In 1955, Johnny Mercer published these opening lines to a hit song of his: “When an irresistible force such as you meets an immovable object like me, something’s gotta give.” These words kept flashing through my mind as I watched Al Pacino plow his way through David Mamet’s play China Doll. What “had to give” was the play. What was left was a two hour virtual monologue in which Mr. Pacino’s “Mickey Ross” spent about 90 minutes on the phone talking to his attorney, his girl friend, the Governor of New York and others.
Yes, there was an assistant named Carson who shared his spacious apartment, and with whom he conversed now and then, but I submit that a ninety minute series of one-sided phone calls does not make a play. Poor Mr. Pacino had to play both parts during these phone calls; Mickey Ross as well as the other party on the phone. As we couldn’t hear them, he kindly managed to fill us in on what they were saying to him: I’m paraphrasing, but there were lots of lines like “How do I feel about that?” and “What do you mean I’m crazy?” and “Are you sure you never left the room?”.
Mind you, Mr. Mamet has supplied Mickey Ross with a goodly supply of qualities and Mr. Pacino has absorbed and inhabited them all. He has found a walk that is Mickey’s; his expensive but wrinkled navy suit is Mickey’s; his accent and voice could only belong to this self-made billionaire. His is a memorable creation with an astonishing range that roams from bellowing highs of rage to mumbles that suggest exhaustion. He’s funny, he’s commanding, he’s lovable and frightening, often at the same time. He listens, he responds, he moves like a caged animal, sometimes enjoying himself almost as much as we do.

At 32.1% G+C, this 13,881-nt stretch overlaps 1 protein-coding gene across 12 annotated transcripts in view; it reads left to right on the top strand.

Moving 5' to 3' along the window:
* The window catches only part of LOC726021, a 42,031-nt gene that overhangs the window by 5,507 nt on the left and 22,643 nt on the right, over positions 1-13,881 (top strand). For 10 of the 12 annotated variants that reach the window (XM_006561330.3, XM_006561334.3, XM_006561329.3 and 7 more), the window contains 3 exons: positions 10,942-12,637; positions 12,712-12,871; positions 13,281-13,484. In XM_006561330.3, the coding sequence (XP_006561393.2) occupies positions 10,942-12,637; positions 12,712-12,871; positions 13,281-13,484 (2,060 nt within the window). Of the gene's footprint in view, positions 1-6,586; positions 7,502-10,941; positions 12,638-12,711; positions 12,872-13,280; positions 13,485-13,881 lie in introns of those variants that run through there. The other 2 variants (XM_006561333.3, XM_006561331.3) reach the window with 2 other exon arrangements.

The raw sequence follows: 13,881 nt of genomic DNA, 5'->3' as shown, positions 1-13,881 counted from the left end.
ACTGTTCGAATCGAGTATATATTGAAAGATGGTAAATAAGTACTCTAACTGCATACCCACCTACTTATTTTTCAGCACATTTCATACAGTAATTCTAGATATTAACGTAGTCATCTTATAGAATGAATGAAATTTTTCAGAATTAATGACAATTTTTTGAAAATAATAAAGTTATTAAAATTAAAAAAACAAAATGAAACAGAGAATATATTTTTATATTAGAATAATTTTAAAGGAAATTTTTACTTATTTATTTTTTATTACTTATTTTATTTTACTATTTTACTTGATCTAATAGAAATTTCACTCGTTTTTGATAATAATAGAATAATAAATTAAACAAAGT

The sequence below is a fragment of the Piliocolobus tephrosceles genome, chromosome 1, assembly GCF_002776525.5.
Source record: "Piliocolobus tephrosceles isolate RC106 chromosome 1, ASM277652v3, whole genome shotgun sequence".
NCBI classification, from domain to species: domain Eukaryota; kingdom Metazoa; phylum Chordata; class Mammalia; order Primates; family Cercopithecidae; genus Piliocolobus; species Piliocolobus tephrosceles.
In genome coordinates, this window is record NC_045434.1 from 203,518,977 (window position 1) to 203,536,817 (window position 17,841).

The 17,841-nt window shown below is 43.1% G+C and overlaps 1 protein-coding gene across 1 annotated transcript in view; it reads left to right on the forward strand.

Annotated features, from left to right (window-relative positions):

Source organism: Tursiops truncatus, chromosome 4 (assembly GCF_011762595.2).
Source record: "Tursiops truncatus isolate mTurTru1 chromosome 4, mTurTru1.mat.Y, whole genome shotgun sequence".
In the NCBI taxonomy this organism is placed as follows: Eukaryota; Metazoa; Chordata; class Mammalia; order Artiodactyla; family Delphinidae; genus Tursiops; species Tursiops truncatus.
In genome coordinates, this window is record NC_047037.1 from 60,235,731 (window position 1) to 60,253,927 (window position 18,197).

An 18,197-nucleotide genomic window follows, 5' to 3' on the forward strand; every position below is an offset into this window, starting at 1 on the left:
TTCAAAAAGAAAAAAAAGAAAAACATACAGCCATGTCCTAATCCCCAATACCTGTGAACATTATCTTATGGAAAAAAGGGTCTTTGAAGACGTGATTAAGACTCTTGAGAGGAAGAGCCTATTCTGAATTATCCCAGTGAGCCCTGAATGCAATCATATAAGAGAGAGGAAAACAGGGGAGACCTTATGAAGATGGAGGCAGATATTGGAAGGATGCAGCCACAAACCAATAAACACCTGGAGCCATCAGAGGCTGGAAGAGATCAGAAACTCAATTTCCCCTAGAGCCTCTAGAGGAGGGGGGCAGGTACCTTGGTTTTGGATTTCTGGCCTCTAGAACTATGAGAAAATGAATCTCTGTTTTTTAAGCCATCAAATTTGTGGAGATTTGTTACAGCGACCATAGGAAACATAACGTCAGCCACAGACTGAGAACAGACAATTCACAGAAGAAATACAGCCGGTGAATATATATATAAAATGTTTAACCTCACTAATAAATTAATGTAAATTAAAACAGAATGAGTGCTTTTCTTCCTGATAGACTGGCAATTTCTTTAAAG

An actor named Christopher Denham has the hapless task of playing the assistant Carson, and he contributes enormously to the proceedings, never leaving the stage, reacting to everything his adversary does. When the two actors take their calls at evening’s end, Mr. Denham’s applause is topped only by the roar of approval that the star receives for his virtuoso performance.
When I wrote above that what had to “give” was the play, I meant only that Mr. Mamet’s work reminded me of the comment occasionally made referring to an actor: “He could be interesting if he just read the telephone book.” Because all the supporting characters are offstage on various unseen telephones, I had the feeling that the playwright took an afternoon off one day to dash off this outline for a play in which, in a later draft, at least three of those characters would show up and play themselves. But there was no later draft. So we were left to fill in the blanks, making what sense we could out of Mickey’s monologues and his reports on what came back into his ear phone. Very late in the evening, a plot began to form, and there were a couple of surprises one has every right to expect in a dark comedy such as this one.
Pam MacKinnon and Derek McLane as director and designer have provided the actors with a grand and glorious apartment with lots of room for Mr. Pacino to pace and sit and lie down and never once bump into the furniture. The “story” such as it is, involves Ross’ missing mistress, the impounding of his multimillion dollar plane in Toronto, and the trick is for him to find her, and to retrieve the plane without having to pay some $5,000.000 in sales taxes to the government. As it’s difficult for most of us to give much care to such a predicament, it’s not the play that holds us. It is strictly the virtuoso work of its star, with the able support of its one supporting player, that gave me a memorable evening in the theatre.
If you’re looking for star quality get thee to the Schoenfeld Theatre on Broadway for a living shining example of it.